My experience with Docker

Niall Deakin
01 Feb 19

I run my own home server

It’s a powerful enough little machine.

Currently is runs Ubuntu 18.04, on an Intel Celeron Dual processor, 8GB RAM and 500GB 2.5″ HDD.
What does all that mean?  Nothing, really.  Just wanted to share it.

The main reason I got this machine is to host my own repos for all the work I do.  Version control is such a lifesaver in the work I do, and it can store a whole arrange of different information.  I use it to store my web work, and my game work, and it makes it easier to work on different computers.

But I’m sure that’s for another post.

Around Christmas time, 2018, I was thinking about growing the business’s infrastructure, and looking at hosting my own “Office” software; I found OnlyOffice, which is a G Suite/Office 365 alternative.  I was really excited at this prospect, being able to host and control all my own resources, but there was one issue I faced from the off-set; I only had the one server.

This is where Docker came in

What Docker does is create Containers which act like their own mini-server, similar to how virtual machines work.
Essentially you can quickly spin up a Container with whatever you need and start working on it, you can even have multiple containers running at the same time.

So this is what I’d try to do with my home server, use Docker to host my repos and my office.

Except it’s that not that straight forward

The thing with Docker is that it uses a whole bunch of different ports, and it isn’t so straight forward to get the ports to play well with one another.

I am used to using physical machines, with their own IPs, ports, and whatever else, so when I am shoe-horned into using a shared IP:Port situation, and those ports not being the default, it irks me most troublesome (read: It really annoys me).
That’s why I enjoyed running dev sites on VirtualBox, because it was like have my own server there.  I guess that is essentially like a VPS.

This ultimately led me down the rabbit hole of finding a way to share ports, or just host multiple containers.

Let me introduce Compose

Compose (or Docker Compose for the sake of argument) is essentially a way to set all container configuration into a file, so rather than typing it all out, etc., you put it all into a YML file and just tell Compose to run that.  It’s very handy and I did indeed fall in love with it, when I got it to work.

This also helped a great deal with sharing ports, running multiple “sites”, and for a while I thought it would answer all my problems.

But after 2/3 months of pure struggle, I decided to give up; why?  It ultimately wasn’t worth the hassle.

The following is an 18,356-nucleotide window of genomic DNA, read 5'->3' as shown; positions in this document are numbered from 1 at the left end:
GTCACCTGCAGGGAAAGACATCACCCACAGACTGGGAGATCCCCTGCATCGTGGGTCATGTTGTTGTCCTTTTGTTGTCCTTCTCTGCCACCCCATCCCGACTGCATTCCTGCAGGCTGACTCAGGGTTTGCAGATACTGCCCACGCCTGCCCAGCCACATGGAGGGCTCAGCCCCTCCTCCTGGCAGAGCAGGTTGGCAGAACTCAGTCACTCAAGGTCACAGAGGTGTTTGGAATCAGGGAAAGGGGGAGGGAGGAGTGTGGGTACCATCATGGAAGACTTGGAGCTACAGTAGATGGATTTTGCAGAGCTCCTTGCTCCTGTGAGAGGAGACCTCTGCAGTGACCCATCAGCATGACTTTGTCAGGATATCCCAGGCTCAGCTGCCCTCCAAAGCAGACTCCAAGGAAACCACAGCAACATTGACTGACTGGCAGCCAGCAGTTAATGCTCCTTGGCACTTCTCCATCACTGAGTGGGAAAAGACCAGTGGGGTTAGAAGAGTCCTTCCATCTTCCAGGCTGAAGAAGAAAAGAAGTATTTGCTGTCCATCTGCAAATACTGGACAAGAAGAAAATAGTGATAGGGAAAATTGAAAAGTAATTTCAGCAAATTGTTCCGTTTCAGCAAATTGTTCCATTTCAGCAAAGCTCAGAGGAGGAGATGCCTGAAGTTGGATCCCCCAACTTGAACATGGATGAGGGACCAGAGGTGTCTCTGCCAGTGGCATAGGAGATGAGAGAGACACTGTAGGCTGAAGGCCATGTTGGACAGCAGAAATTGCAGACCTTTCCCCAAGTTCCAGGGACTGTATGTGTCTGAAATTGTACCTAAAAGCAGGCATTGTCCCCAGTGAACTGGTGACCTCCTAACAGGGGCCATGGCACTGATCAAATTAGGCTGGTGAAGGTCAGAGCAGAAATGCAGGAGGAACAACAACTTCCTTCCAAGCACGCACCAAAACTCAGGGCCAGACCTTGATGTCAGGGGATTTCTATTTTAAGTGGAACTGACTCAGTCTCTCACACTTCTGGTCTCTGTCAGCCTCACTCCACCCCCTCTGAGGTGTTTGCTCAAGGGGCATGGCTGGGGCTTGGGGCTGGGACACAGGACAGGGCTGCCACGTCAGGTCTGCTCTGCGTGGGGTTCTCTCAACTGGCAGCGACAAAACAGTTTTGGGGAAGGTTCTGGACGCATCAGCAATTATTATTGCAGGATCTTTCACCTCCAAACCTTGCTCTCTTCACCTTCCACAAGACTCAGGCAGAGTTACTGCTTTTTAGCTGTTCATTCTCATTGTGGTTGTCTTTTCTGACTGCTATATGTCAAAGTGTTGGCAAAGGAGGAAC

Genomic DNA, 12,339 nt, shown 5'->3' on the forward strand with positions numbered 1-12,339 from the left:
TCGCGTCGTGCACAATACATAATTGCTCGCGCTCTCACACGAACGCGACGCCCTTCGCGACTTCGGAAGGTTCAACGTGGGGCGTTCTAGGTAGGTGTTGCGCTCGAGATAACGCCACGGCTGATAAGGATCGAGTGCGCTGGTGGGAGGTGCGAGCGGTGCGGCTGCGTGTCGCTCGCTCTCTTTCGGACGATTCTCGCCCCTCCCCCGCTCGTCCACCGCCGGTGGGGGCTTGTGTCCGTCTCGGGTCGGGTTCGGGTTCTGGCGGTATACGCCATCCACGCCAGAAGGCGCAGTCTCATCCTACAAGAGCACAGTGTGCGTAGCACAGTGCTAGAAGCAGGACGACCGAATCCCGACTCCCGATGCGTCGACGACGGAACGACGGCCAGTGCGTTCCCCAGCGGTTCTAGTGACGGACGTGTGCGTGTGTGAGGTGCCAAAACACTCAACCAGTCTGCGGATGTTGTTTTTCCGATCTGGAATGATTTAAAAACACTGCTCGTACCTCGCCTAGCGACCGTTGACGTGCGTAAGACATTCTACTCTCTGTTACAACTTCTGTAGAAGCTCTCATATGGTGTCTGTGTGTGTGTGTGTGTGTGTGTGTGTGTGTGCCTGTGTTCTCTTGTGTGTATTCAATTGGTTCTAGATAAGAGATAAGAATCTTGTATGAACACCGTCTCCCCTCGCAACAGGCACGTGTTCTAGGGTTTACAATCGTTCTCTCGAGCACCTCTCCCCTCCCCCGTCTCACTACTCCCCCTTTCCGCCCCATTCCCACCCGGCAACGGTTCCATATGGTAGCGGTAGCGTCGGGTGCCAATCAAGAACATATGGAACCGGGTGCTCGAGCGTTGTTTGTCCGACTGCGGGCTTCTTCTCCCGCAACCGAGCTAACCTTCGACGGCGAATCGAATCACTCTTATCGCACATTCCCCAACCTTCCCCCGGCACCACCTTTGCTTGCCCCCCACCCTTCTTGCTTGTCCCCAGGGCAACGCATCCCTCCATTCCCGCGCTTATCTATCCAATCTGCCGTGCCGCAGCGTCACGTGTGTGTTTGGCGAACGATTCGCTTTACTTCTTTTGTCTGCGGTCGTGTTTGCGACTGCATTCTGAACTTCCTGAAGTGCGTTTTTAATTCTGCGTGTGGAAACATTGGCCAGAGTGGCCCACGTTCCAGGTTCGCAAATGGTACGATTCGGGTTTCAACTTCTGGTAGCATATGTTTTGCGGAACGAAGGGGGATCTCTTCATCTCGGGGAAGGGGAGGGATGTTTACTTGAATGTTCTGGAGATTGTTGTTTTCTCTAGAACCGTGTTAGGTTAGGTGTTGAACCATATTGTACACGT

The biggest caveats

The main reason I tried all this was to run multiple services from one machine.  I wasn’t expecting it to be such a hassle as “I’ve done this type of thing before”.  It was a great learning experience, and perhaps I’ll come back to it, but the main reasons were simply the port situation, and the dynamic IP.

I like to use SSH, and I couldn’t directly tunnel into a container from my desktop PC, which is what I like to do.  There were some forum posts about how to do this, like creating a special user which does this, blah blah, but I had spent so much time wasted on this, repeating the same stuff and even having to rebuild the server several times.  From that, I think I’ve learnt I bought a dodgy SATA cable (not impressed).

But none of that compares to the fact that every so often, my IP changes.  The joys of not being able to have a static IP.  It’s kinda essential to running a server.
Without a static IP, I’d have to manually change the IP address of the apps and services whenever it changed, and that just isn’t on.

OpenVPN to the rescue

Except, not.

I thought that I could run a cheap VPS (costing like $2 USD per month) to be my VPN server, and have my home server tunnel into that.
It took a while, following some guides and tutorials (which rarely work IMO) and I managed to tunnel into the VPN server from my Desktop, but not my server… and I never could.

I also ended up needing to run my own Certificate Authentication server, so that doubled the cost.

So my quick fire, low-cost solution just wasn’t going to work.

What am I doing now?

So I’ve gone back to the basics, even more so.  I’ve got my server set up as previously stated, and running GitLab CE (well technically EE, but that’s the Omnibus for you).

I’m only using one HDD, as before I was running RAID10, but again, that was just a hassle.  I’ve got 1TB of storage, so I don’t think I’ll run out any time soon.

I am still using G Suite Free, as I’ve been using it for years, and TBH, it’s very useful.  I may return to the OnlyOffice option later on in life, as and when I need it (and have the resources available), but as I am still focusing on growing my business, where I am at right now suits me just perfectly.

Perhaps one day I will employ people and need a more robust infrastructure.
Luckily I enjoy SysAdmin.

Containers, Docker, NginX, Servers